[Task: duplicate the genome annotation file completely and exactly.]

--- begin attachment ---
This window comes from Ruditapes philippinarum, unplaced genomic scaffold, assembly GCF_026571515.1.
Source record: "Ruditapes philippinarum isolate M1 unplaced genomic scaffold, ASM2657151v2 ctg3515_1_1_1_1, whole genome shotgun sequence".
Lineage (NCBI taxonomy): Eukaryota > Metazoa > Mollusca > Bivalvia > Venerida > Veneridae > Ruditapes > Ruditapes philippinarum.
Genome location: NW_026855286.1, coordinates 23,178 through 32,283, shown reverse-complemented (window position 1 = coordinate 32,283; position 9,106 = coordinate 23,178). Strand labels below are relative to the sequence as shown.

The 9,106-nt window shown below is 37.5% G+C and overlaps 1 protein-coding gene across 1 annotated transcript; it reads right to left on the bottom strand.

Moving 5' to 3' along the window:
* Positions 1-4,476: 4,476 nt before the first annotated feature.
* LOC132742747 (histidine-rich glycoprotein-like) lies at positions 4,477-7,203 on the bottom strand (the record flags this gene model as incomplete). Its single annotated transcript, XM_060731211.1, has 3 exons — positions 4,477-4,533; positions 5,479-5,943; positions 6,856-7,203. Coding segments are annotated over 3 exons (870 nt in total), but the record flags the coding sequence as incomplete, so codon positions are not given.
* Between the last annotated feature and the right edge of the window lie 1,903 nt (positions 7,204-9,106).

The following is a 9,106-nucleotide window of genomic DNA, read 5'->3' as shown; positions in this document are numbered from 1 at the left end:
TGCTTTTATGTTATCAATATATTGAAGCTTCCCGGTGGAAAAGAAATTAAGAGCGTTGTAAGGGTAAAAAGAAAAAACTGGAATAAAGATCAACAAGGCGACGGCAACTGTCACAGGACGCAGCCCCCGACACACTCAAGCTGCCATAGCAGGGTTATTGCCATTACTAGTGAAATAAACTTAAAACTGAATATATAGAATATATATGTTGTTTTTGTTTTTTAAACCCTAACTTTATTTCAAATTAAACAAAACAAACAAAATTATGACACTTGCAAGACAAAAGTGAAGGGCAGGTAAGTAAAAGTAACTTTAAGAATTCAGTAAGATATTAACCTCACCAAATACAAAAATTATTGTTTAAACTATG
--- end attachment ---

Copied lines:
This window comes from Ruditapes philippinarum, unplaced genomic scaffold, assembly GCF_026571515.1.
Source record: "Ruditapes philippinarum isolate M1 unplaced genomic scaffold, ASM2657151v2 ctg3515_1_1_1_1, whole genome shotgun sequence".
Lineage (NCBI taxonomy): Eukaryota > Metazoa > Mollusca > Bivalvia > Venerida > Veneridae > Ruditapes > Ruditapes philippinarum.
Genome location: NW_026855286.1, coordinates 23,178 through 32,283, shown reverse-complemented (window position 1 = coordinate 32,283; position 9,106 = coordinate 23,178). Strand labels below are relative to the sequence as shown.

The 9,106-nt window shown below is 37.5% G+C and overlaps 1 protein-coding gene across 1 annotated transcript; it reads right to left on the bottom strand.

Moving 5' to 3' along the window:
* Positions 1-4,476: 4,476 nt before the first annotated feature.
* LOC132742747 (histidine-rich glycoprotein-like) lies at positions 4,477-7,203 on the bottom strand (the record flags this gene model as incomplete). Its single annotated transcript, XM_060731211.1, has 3 exons — positions 4,477-4,533; positions 5,479-5,943; positions 6,856-7,203. Coding segments are annotated over 3 exons (870 nt in total), but the record flags the coding sequence as incomplete, so codon positions are not given.
* Between the last annotated feature and the right edge of the window lie 1,903 nt (positions 7,204-9,106).

The following is a 9,106-nucleotide window of genomic DNA, read 5'->3' as shown; positions in this document are numbered from 1 at the left end:
TGCTTTTATGTTATCAATATATTGAAGCTTCCCGGTGGAAAAGAAATTAAGAGCGTTGTAAGGGTAAAAAGAAAAAACTGGAATAAAGATCAACAAGGCGACGGCAACTGTCACAGGACGCAGCCCCCGACACACTCAAGCTGCCATAGCAGGGTTATTGCCATTACTAGTGAAATAAACTTAAAACTGAATATATAGAATATATATGTTGTTTTTGTTTTTTAAACCCTAACTTTATTTCAAATTAAACAAAACAAACAAAATTATGACACTTGCAAGACAAAAGTGAAGGGCAGGTAAGTAAAAGTAACTTTAAGAATTCAGTAAGATATTAACCTCACCAAATACAAAAATTATTGTTTAAACTATG